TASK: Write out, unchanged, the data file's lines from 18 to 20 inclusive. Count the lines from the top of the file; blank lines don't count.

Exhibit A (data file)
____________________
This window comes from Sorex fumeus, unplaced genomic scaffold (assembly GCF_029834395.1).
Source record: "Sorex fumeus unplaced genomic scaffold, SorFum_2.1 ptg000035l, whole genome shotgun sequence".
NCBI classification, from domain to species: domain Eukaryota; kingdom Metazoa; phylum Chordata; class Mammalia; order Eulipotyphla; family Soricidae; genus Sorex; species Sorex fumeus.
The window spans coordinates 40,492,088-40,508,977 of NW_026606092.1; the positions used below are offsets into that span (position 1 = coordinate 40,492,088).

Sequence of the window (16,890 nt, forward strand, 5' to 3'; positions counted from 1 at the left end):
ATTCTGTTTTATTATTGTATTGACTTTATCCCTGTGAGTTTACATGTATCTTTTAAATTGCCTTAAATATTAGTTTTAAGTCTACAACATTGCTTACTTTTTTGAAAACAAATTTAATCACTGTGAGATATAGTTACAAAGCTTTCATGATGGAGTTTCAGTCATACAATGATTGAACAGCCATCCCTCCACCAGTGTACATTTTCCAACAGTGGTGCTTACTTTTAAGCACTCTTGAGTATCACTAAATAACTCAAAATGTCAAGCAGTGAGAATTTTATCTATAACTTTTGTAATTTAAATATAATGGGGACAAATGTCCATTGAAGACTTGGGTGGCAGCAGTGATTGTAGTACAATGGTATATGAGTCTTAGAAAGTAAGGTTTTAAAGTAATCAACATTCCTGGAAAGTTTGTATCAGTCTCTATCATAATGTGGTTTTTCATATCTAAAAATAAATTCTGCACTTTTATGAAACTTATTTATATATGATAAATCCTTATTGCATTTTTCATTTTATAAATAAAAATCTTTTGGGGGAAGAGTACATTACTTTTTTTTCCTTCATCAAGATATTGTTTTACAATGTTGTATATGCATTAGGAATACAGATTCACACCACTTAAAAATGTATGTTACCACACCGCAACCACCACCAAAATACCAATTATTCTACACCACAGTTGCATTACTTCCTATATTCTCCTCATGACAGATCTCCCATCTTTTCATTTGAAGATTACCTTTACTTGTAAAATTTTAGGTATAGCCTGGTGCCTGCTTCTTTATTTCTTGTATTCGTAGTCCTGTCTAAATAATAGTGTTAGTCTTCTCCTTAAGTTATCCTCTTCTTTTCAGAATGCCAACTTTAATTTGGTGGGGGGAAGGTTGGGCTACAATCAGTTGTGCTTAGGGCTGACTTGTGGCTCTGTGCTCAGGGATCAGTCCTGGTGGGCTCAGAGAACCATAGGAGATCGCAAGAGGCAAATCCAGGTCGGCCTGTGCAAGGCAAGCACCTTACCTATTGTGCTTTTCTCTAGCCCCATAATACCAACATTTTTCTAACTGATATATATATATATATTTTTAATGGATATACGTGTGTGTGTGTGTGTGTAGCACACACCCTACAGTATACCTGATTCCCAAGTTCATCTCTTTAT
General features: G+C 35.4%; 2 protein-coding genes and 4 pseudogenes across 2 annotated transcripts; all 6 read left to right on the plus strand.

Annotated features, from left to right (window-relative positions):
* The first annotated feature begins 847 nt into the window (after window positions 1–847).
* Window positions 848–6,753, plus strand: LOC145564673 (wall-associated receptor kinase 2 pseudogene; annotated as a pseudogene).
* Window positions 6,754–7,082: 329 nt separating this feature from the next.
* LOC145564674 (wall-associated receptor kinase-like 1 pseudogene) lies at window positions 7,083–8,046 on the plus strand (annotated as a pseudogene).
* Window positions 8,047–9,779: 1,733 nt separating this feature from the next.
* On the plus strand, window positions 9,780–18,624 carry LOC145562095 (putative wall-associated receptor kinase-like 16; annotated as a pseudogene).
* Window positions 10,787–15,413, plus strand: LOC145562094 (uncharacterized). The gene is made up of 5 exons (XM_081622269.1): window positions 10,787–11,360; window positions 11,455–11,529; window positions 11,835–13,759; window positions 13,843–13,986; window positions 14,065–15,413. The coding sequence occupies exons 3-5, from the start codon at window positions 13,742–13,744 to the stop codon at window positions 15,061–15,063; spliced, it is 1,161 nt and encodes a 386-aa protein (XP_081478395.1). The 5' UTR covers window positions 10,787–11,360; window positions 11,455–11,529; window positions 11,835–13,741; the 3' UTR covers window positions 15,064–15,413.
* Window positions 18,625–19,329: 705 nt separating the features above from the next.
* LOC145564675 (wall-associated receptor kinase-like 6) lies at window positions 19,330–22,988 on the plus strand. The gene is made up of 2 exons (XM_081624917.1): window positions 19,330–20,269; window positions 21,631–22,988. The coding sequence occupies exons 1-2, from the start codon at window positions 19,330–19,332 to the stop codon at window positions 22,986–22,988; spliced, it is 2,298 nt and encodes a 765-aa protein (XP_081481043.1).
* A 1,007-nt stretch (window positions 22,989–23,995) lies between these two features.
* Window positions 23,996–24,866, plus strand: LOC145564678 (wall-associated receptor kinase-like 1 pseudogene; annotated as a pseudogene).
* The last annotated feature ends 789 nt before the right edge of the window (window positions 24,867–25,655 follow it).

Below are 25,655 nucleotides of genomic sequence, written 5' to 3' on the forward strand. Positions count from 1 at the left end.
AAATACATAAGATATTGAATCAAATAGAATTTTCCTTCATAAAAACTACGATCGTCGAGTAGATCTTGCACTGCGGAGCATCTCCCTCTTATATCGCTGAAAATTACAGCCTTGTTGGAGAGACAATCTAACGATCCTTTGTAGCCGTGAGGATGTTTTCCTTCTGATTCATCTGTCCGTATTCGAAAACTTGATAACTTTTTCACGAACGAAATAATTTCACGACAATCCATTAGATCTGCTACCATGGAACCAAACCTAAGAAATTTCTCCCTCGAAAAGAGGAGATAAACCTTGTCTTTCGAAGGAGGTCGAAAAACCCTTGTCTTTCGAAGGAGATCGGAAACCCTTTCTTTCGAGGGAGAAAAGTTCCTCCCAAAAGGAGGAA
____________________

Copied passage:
* A 1,007-nt stretch (window positions 22,989–23,995) lies between these two features.
* Window positions 23,996–24,866, plus strand: LOC145564678 (wall-associated receptor kinase-like 1 pseudogene; annotated as a pseudogene).
* The last annotated feature ends 789 nt before the right edge of the window (window positions 24,867–25,655 follow it).